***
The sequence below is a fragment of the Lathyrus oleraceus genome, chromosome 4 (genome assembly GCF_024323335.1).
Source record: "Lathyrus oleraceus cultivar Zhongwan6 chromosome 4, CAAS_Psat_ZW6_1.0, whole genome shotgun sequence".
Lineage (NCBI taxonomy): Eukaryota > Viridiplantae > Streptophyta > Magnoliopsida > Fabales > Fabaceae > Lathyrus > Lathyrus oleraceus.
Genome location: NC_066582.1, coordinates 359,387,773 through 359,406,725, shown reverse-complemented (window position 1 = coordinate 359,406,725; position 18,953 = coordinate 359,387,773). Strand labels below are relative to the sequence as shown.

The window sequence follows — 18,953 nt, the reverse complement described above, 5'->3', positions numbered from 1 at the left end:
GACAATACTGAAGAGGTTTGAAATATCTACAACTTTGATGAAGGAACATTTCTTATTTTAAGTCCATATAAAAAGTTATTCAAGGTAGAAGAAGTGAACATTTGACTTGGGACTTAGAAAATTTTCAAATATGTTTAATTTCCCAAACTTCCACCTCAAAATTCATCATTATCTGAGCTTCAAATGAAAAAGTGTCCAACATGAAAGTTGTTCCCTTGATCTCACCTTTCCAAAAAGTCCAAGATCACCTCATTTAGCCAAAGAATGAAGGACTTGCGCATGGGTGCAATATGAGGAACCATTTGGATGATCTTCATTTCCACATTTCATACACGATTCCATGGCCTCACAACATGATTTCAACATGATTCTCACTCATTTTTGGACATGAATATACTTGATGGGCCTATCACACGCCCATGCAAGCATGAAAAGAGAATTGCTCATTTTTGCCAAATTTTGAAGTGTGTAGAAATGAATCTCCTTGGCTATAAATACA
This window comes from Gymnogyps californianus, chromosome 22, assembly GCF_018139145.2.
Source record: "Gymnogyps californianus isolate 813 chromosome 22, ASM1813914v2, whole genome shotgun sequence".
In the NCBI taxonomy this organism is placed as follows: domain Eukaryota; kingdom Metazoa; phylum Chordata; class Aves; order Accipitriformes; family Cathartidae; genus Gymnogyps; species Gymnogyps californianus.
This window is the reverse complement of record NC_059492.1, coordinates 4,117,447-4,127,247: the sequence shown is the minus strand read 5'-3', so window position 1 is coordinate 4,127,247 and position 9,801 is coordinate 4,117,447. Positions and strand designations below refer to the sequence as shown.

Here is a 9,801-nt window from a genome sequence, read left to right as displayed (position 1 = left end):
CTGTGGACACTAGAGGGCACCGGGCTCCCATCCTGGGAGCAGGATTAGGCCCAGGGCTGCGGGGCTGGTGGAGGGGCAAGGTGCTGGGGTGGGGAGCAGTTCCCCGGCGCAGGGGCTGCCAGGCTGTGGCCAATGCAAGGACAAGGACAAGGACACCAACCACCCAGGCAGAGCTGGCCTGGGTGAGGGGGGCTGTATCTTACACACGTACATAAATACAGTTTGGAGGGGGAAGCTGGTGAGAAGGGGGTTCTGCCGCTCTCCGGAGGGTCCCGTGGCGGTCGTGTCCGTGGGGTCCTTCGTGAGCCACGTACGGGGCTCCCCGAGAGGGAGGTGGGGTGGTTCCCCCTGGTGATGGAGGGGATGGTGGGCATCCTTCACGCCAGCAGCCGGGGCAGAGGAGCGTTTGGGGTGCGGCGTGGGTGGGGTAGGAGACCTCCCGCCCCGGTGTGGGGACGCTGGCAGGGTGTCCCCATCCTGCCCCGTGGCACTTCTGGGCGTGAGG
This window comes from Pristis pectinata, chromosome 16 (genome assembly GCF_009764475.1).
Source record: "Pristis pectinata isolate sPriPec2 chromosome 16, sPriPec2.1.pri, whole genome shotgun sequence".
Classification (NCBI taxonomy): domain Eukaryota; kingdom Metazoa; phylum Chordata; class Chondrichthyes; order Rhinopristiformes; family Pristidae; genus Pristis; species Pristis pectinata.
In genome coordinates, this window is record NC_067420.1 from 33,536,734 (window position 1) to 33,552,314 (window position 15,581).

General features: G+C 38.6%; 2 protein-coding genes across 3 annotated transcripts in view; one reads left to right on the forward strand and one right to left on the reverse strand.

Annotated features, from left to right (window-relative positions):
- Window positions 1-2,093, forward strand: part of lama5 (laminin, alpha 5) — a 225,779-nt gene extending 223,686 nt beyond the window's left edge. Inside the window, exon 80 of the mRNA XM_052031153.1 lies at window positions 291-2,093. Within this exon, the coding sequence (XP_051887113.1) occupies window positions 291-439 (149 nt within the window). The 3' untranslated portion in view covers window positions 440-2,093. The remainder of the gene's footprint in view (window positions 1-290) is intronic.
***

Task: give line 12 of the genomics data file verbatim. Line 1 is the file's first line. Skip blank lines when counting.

CTGTGGACACTAGAGGGCACCGGGCTCCCATCCTGGGAGCAGGATTAGGCCCAGGGCTGCGGGGCTGGTGGAGGGGCAAGGTGCTGGGGTGGGGAGCAGTTCCCCGGCGCAGGGGCTGCCAGGCTGTGGCCAATGCAAGGACAAGGACAAGGACACCAACCACCCAGGCAGAGCTGGCCTGGGTGAGGGGGGCTGTATCTTACACACGTACATAAATACAGTTTGGAGGGGGAAGCTGGTGAGAAGGGGGTTCTGCCGCTCTCCGGAGGGTCCCGTGGCGGTCGTGTCCGTGGGGTCCTTCGTGAGCCACGTACGGGGCTCCCCGAGAGGGAGGTGGGGTGGTTCCCCCTGGTGATGGAGGGGATGGTGGGCATCCTTCACGCCAGCAGCCGGGGCAGAGGAGCGTTTGGGGTGCGGCGTGGGTGGGGTAGGAGACCTCCCGCCCCGGTGTGGGGACGCTGGCAGGGTGTCCCCATCCTGCCCCGTGGCACTTCTGGGCGTGAGG